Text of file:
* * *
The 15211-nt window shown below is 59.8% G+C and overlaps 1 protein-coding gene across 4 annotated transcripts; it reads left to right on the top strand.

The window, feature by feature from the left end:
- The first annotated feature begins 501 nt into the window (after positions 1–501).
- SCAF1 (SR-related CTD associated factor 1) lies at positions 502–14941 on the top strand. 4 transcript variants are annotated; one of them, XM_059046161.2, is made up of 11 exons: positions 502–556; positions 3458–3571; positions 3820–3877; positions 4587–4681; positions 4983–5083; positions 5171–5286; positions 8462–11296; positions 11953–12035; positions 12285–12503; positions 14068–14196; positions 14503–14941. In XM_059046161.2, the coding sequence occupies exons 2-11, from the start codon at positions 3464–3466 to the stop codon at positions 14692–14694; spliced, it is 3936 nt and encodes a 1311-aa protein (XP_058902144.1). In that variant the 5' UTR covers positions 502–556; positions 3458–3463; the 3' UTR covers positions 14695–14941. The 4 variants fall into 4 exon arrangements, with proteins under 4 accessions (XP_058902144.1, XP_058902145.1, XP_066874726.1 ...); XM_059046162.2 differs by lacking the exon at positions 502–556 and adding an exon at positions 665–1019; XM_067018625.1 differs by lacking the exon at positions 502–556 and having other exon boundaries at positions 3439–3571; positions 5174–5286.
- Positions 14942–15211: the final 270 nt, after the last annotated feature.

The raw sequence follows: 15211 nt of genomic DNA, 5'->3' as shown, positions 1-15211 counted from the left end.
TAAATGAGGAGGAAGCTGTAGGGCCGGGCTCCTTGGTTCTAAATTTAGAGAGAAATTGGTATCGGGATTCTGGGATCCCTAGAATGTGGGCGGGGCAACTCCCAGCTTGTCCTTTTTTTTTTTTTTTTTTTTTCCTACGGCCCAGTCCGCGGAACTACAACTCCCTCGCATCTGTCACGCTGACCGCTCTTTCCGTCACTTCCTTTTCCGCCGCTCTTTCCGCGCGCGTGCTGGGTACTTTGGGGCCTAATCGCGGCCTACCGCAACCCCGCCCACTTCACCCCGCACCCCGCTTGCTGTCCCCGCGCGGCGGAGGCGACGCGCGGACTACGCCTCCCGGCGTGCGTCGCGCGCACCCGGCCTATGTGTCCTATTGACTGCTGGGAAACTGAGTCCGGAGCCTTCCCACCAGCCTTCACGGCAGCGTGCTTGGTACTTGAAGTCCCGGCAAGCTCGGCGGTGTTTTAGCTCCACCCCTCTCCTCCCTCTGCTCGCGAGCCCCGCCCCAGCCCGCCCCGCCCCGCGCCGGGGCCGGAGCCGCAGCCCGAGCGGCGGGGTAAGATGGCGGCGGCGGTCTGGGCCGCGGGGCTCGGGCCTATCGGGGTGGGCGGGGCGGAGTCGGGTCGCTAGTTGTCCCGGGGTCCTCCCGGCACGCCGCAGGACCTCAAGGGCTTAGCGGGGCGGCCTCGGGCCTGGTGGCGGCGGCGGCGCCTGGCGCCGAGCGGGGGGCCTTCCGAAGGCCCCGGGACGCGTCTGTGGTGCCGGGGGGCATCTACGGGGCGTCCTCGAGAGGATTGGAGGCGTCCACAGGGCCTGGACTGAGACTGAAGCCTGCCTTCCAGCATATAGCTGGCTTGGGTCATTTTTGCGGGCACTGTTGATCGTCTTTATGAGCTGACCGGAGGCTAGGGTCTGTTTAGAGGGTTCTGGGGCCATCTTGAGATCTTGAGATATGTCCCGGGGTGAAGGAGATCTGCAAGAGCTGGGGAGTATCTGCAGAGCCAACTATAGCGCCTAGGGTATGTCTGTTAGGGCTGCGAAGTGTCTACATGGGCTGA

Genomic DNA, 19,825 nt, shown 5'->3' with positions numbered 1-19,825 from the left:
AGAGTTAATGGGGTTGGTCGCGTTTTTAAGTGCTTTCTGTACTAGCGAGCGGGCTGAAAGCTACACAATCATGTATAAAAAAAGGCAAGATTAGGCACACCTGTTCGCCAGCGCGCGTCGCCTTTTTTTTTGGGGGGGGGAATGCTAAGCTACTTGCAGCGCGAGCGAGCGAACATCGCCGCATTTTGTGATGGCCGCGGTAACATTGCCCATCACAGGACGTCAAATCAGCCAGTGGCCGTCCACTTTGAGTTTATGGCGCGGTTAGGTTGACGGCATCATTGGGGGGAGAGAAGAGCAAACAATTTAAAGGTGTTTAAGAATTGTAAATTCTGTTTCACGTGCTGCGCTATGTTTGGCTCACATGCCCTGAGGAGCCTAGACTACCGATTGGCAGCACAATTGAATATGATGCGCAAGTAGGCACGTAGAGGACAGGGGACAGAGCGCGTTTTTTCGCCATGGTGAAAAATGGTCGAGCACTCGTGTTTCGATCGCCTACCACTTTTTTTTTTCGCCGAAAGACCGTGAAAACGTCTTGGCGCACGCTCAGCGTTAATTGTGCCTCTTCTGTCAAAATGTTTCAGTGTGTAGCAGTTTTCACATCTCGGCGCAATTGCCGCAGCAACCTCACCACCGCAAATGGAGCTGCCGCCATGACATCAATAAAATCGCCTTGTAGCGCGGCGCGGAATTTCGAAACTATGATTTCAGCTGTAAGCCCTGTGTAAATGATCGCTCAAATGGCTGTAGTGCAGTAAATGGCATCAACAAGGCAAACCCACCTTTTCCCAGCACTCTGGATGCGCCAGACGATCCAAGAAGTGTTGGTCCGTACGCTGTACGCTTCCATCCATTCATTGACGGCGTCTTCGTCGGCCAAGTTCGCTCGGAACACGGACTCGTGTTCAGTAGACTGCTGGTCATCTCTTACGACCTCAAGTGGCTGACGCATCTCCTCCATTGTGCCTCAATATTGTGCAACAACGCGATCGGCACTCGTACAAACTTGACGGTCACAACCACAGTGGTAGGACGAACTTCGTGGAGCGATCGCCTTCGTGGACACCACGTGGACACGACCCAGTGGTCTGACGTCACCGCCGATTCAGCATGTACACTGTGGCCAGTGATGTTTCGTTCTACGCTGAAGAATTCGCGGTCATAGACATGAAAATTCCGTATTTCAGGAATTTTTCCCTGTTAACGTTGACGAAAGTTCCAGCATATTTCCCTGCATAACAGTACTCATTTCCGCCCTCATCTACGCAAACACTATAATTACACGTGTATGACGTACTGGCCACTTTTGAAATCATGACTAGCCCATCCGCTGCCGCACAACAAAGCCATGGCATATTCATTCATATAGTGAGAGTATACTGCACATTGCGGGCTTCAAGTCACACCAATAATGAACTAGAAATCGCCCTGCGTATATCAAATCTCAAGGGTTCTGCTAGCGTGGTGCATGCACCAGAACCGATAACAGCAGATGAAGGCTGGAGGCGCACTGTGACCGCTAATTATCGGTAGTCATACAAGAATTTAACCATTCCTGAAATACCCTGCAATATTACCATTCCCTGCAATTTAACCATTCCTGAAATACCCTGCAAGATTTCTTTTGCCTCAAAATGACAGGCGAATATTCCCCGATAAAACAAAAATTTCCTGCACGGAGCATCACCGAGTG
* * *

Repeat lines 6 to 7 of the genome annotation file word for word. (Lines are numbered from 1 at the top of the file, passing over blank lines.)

The raw sequence follows: 15211 nt of genomic DNA, 5'->3' as shown, positions 1-15211 counted from the left end.
TAAATGAGGAGGAAGCTGTAGGGCCGGGCTCCTTGGTTCTAAATTTAGAGAGAAATTGGTATCGGGATTCTGGGATCCCTAGAATGTGGGCGGGGCAACTCCCAGCTTGTCCTTTTTTTTTTTTTTTTTTTTTCCTACGGCCCAGTCCGCGGAACTACAACTCCCTCGCATCTGTCACGCTGACCGCTCTTTCCGTCACTTCCTTTTCCGCCGCTCTTTCCGCGCGCGTGCTGGGTACTTTGGGGCCTAATCGCGGCCTACCGCAACCCCGCCCACTTCACCCCGCACCCCGCTTGCTGTCCCCGCGCGGCGGAGGCGACGCGCGGACTACGCCTCCCGGCGTGCGTCGCGCGCACCCGGCCTATGTGTCCTATTGACTGCTGGGAAACTGAGTCCGGAGCCTTCCCACCAGCCTTCACGGCAGCGTGCTTGGTACTTGAAGTCCCGGCAAGCTCGGCGGTGTTTTAGCTCCACCCCTCTCCTCCCTCTGCTCGCGAGCCCCGCCCCAGCCCGCCCCGCCCCGCGCCGGGGCCGGAGCCGCAGCCCGAGCGGCGGGGTAAGATGGCGGCGGCGGTCTGGGCCGCGGGGCTCGGGCCTATCGGGGTGGGCGGGGCGGAGTCGGGTCGCTAGTTGTCCCGGGGTCCTCCCGGCACGCCGCAGGACCTCAAGGGCTTAGCGGGGCGGCCTCGGGCCTGGTGGCGGCGGCGGCGCCTGGCGCCGAGCGGGGGGCCTTCCGAAGGCCCCGGGACGCGTCTGTGGTGCCGGGGGGCATCTACGGGGCGTCCTCGAGAGGATTGGAGGCGTCCACAGGGCCTGGACTGAGACTGAAGCCTGCCTTCCAGCATATAGCTGGCTTGGGTCATTTTTGCGGGCACTGTTGATCGTCTTTATGAGCTGACCGGAGGCTAGGGTCTGTTTAGAGGGTTCTGGGGCCATCTTGAGATCTTGAGATATGTCCCGGGGTGAAGGAGATCTGCAAGAGCTGGGGAGTATCTGCAGAGCCAACTATAGCGCCTAGGGTATGTCTGTTAGGGCTGCGAAGTGTCTACATGGGCTGA